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Aging Well



IF YOU WERE BORN IN AMERICA IN 1900, the likelihood that you would reach what we now consider old age was far from assured. Life expectancy at the beginning of the 20th century was 47 in the United States. Now it’s pushing 80 — and is higher than that in more than 30 countries.

For that we can thank public health. Immunization campaigns and infectious disease control, healthier mothers and babies, education and policies to reduce smoking, and countless other public health advances have contributed to more than 30 years of extra life for the average person. But public health’s resounding success has created a daunting challenge — the mounting health, social and economic concerns associated with our aging society.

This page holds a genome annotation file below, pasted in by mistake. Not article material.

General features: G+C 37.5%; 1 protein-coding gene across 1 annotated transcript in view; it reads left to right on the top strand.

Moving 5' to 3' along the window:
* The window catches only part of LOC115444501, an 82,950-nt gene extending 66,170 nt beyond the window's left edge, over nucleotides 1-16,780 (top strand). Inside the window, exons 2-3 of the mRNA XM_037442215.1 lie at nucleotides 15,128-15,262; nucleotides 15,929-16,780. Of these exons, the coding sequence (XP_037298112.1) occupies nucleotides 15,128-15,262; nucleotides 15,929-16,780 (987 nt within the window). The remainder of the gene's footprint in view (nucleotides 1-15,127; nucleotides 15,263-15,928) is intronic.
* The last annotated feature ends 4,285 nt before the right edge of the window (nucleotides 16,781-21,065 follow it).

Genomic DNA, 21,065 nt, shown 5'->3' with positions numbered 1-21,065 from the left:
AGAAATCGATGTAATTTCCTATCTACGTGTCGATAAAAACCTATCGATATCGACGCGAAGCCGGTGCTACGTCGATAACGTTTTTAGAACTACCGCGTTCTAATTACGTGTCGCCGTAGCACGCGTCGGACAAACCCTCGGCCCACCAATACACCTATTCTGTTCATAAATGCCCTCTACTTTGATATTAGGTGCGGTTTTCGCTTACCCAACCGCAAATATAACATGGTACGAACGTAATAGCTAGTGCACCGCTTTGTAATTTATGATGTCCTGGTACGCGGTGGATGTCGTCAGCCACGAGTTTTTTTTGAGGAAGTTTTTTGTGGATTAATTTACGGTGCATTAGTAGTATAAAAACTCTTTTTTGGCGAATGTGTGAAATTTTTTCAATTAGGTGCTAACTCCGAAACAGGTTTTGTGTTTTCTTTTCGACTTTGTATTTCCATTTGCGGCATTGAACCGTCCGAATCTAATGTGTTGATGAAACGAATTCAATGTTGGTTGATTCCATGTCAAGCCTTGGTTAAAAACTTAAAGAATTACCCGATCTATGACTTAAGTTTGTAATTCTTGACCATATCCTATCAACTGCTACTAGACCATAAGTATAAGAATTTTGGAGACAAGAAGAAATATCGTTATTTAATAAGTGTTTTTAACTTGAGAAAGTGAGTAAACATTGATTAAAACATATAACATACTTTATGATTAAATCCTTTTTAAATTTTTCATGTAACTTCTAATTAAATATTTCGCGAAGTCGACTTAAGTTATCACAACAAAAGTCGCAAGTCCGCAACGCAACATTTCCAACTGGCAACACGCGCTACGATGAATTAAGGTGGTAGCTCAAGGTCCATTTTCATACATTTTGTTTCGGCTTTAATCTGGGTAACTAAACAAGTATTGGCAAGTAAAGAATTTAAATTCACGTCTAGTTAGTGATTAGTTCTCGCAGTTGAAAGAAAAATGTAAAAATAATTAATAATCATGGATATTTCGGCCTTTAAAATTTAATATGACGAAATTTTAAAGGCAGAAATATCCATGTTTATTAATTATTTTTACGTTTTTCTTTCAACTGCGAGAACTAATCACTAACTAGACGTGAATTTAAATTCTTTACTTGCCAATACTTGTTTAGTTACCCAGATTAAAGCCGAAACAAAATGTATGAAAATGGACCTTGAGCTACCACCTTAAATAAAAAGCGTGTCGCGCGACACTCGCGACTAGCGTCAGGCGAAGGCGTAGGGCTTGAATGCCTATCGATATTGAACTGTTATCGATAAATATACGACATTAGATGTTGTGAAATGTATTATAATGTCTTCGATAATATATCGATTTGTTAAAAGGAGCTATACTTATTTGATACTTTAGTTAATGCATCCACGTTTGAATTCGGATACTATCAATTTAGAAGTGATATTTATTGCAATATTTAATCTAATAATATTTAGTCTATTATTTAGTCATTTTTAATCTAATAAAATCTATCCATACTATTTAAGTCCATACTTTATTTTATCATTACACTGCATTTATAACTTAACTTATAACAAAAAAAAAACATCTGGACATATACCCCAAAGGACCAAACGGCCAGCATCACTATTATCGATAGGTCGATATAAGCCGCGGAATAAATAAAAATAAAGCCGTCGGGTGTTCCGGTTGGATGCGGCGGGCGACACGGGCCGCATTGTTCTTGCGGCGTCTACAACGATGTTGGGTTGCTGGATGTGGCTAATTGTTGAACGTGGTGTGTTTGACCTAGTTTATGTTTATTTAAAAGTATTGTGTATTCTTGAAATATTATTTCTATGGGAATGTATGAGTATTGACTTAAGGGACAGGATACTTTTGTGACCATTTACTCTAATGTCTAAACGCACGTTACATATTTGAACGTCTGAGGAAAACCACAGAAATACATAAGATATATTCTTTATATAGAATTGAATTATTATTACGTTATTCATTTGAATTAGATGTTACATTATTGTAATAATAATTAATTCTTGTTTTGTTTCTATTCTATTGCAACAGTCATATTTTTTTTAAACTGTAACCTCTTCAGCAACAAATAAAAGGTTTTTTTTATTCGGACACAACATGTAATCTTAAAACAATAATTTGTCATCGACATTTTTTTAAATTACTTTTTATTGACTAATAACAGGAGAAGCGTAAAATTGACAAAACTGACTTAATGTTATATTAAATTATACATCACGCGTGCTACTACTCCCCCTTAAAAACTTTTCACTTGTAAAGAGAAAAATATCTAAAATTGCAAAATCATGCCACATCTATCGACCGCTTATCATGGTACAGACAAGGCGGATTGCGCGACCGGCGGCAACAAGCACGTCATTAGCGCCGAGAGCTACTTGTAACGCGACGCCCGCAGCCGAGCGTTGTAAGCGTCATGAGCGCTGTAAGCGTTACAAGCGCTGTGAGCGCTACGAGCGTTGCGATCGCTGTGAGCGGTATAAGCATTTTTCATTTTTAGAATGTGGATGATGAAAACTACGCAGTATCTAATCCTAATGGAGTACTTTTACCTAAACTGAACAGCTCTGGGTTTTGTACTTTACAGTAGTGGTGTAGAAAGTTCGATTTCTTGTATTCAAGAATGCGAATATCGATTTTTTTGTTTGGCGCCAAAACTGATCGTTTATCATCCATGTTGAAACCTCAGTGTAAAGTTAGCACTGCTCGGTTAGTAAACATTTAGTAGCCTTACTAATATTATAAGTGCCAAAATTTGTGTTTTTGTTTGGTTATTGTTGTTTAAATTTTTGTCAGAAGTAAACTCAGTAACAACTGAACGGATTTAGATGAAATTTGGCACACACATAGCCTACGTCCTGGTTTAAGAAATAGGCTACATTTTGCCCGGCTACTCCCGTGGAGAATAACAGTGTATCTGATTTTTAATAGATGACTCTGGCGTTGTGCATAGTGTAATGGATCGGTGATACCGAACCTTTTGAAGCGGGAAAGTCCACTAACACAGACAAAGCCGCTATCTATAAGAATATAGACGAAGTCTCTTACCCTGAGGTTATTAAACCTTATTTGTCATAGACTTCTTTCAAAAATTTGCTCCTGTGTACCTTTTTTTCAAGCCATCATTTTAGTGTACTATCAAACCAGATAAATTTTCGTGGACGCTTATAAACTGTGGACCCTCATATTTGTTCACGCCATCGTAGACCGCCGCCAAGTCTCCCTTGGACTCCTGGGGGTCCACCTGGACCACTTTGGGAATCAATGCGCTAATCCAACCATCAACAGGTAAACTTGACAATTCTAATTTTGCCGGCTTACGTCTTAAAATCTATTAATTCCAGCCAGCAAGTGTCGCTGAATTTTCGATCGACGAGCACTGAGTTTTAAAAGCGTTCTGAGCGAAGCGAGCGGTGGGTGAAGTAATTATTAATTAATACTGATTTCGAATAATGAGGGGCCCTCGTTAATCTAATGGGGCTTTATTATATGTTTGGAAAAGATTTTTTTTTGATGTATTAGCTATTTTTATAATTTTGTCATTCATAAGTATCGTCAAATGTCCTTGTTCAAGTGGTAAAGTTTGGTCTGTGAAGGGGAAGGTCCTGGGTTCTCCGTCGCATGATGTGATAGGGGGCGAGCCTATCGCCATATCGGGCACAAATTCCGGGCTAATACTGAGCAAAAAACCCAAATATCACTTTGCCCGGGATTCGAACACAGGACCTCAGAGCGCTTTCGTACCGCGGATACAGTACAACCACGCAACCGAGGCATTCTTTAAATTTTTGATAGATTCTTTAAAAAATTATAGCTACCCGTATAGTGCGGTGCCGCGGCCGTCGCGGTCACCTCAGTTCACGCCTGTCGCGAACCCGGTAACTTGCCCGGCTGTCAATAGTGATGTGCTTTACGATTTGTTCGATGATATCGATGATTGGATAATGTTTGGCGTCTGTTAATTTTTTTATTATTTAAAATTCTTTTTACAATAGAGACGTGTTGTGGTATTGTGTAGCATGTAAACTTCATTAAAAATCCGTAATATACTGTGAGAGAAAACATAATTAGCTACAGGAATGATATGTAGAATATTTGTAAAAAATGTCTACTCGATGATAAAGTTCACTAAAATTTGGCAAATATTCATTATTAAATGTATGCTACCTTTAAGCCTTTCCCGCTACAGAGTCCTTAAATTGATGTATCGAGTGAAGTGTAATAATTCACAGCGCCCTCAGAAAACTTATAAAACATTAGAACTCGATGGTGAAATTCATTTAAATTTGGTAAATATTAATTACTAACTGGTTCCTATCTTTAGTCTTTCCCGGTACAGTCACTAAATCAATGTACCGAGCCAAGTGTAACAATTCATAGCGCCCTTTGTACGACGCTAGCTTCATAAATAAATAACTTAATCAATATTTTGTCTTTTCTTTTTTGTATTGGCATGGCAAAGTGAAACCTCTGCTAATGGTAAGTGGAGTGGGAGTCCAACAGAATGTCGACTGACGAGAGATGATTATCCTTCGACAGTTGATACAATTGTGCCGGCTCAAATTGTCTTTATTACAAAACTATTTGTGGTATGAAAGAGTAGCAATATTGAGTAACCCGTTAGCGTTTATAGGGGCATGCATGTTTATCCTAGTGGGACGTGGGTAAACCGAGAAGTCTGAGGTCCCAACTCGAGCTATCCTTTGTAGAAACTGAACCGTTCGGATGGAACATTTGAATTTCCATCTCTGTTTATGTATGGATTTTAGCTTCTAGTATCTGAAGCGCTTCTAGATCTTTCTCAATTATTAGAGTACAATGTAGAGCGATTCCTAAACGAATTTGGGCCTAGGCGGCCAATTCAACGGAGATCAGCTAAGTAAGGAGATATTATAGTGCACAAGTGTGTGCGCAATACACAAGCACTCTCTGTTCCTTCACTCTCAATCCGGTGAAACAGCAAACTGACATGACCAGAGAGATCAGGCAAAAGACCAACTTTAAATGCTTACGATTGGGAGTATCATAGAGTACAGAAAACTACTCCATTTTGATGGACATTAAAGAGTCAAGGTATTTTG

As the stories that follow attest, Fielding School faculty, students, and alumni are confronting the challenge head–on by identifying problems, finding solutions, and promoting strategies for healthier aging. Public health has created conditions in which a 47th birthday is often merely a midpoint; now it is helping to ensure that the many years that follow are full of life.